Effect of Hardwood Vessels on Longitudinal Moisture Diffusion


  • Elvin T. Choong
  • Perry N. Peralta
  • Todd F. Shupe


Moisture diffusion, hardwood vessels, sorption isotherm, red oak, American elm, sweet-gum


The hypothesis that the longitudinal moisture content profile follows the shape of the sorption isotherm under steady-state diffusion condition was confirmed. This phenomenon was explained in terms of the unrestricted flow of water vapor from the lumen of one vessel element to the lumen of the next vessel element. Despite the assumed high vapor transport efficiency of the vessels, other cell types were believed to contribute substantially to longitudinal moisture movement. The diffusion coefficients of three different hardwood species were found to vary with moisture content.


Bramhall, G. 1979. Sorption diffusion in wood. Wood Science12(1):3-13.nChoong, E. T., Y. Chen, J. D. Mamit, J. Llic, and W. R. Smith. 1994. Moisture transport properties in hardwoods. Proc. 4th IUFRO International Wood Drying Conference, Rotorua, New Zealand, pp. 87-94.nKoch, P. 1985. Utilization of hardwoods growing on southern pine sites. Vol. USDA, Forest Serv. Agriculture Handbook No. 605. U.S. Government Printing Office, Washington, DC. pp. 303.nPanshin, A. J., and C. De Zeeuw. 1980. Textbook of wood technology. 4th McGraw-Hill, New York, NY.nSiau, J. F. 1995. Wood: Influence of moisture on physical properties. Virginia Polytechnic Institute and State University, Blacksburg, VA.nSimpson, W. T. 1971. Equilibrium moisture content prediction for wood. Forest Prod. J.21(5):48-49.nSkaar, C. 1988. Wood-water relations. Springer-Verlag, Berlin, New York.nU.S. Forest Products Laboratory. 1999. Wood Handbook: Wood as an engineering material. General Technical Report FPL-GTR-113. USDA, Forest Serv., Forest Prod. Lab., Madison, WI.n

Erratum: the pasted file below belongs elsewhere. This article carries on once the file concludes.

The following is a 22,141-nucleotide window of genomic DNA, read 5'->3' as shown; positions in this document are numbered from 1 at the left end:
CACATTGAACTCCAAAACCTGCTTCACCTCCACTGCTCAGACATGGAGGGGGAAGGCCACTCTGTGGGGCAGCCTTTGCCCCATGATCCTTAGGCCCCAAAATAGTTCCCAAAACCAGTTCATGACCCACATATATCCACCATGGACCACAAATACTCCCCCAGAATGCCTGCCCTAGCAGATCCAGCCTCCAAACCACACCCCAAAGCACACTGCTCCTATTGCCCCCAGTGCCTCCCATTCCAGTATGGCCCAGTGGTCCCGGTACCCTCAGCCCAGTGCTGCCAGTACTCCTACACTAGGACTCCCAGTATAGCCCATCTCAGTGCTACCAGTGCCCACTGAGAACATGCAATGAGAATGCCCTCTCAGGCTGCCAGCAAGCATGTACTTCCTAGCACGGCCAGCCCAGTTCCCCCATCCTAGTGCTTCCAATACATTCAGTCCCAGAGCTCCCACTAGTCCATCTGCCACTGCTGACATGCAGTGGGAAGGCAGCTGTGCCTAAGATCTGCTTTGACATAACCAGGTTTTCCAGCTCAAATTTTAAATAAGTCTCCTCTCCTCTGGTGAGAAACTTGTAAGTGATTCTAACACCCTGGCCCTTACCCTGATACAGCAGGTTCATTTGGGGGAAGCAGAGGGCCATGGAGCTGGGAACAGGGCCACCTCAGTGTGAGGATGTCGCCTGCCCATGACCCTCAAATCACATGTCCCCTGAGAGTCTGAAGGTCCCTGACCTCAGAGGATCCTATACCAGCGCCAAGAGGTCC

Research Contributions